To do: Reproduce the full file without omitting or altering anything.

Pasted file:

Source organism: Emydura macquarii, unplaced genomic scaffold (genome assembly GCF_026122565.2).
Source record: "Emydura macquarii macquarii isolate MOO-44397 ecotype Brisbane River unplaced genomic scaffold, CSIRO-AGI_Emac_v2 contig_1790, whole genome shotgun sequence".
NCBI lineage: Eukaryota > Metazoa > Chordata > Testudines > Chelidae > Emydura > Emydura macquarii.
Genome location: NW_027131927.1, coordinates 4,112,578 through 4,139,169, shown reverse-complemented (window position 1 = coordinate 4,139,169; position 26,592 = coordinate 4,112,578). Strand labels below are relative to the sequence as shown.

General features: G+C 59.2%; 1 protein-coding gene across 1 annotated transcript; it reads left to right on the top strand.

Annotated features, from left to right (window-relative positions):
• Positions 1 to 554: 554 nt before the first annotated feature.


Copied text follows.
Source organism: Emydura macquarii, unplaced genomic scaffold (genome assembly GCF_026122565.2).
Source record: "Emydura macquarii macquarii isolate MOO-44397 ecotype Brisbane River unplaced genomic scaffold, CSIRO-AGI_Emac_v2 contig_1790, whole genome shotgun sequence".
NCBI lineage: Eukaryota > Metazoa > Chordata > Testudines > Chelidae > Emydura > Emydura macquarii.
Genome location: NW_027131927.1, coordinates 4,112,578 through 4,139,169, shown reverse-complemented (window position 1 = coordinate 4,139,169; position 26,592 = coordinate 4,112,578). Strand labels below are relative to the sequence as shown.

General features: G+C 59.2%; 1 protein-coding gene across 1 annotated transcript; it reads left to right on the top strand.

Annotated features, from left to right (window-relative positions):
• Positions 1 to 554: 554 nt before the first annotated feature.